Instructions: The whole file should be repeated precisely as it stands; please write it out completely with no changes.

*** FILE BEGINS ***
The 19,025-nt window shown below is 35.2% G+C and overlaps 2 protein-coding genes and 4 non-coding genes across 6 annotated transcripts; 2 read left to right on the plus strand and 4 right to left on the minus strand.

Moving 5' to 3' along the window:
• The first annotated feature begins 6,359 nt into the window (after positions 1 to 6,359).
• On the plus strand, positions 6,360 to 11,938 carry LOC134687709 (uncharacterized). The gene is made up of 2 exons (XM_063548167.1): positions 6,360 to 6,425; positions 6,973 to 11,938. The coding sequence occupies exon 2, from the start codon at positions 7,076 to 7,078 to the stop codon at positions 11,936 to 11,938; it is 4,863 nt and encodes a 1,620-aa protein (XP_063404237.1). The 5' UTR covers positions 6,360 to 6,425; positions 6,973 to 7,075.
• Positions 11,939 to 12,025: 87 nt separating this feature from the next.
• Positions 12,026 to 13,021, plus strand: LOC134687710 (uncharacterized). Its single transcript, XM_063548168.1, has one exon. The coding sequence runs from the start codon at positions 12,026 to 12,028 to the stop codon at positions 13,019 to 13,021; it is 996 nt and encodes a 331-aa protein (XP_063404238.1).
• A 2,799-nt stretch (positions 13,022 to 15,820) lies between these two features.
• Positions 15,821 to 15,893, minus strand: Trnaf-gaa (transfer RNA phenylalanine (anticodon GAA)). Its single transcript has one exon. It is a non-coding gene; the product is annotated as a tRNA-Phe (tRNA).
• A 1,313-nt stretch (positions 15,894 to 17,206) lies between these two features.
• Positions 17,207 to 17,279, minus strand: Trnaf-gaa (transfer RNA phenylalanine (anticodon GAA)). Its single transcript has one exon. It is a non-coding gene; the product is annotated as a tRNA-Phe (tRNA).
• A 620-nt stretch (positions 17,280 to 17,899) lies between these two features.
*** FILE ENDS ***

The 19,025-nt window shown below is 35.2% G+C and overlaps 2 protein-coding genes and 4 non-coding genes across 6 annotated transcripts; 2 read left to right on the plus strand and 4 right to left on the minus strand.

Moving 5' to 3' along the window:
• The first annotated feature begins 6,359 nt into the window (after positions 1 to 6,359).
• On the plus strand, positions 6,360 to 11,938 carry LOC134687709 (uncharacterized). The gene is made up of 2 exons (XM_063548167.1): positions 6,360 to 6,425; positions 6,973 to 11,938. The coding sequence occupies exon 2, from the start codon at positions 7,076 to 7,078 to the stop codon at positions 11,936 to 11,938; it is 4,863 nt and encodes a 1,620-aa protein (XP_063404237.1). The 5' UTR covers positions 6,360 to 6,425; positions 6,973 to 7,075.
• Positions 11,939 to 12,025: 87 nt separating this feature from the next.
• Positions 12,026 to 13,021, plus strand: LOC134687710 (uncharacterized). Its single transcript, XM_063548168.1, has one exon. The coding sequence runs from the start codon at positions 12,026 to 12,028 to the stop codon at positions 13,019 to 13,021; it is 996 nt and encodes a 331-aa protein (XP_063404238.1).
• A 2,799-nt stretch (positions 13,022 to 15,820) lies between these two features.
• Positions 15,821 to 15,893, minus strand: Trnaf-gaa (transfer RNA phenylalanine (anticodon GAA)). Its single transcript has one exon. It is a non-coding gene; the product is annotated as a tRNA-Phe (tRNA).
• A 1,313-nt stretch (positions 15,894 to 17,206) lies between these two features.
• Positions 17,207 to 17,279, minus strand: Trnaf-gaa (transfer RNA phenylalanine (anticodon GAA)). Its single transcript has one exon. It is a non-coding gene; the product is annotated as a tRNA-Phe (tRNA).
• A 620-nt stretch (positions 17,280 to 17,899) lies between these two features.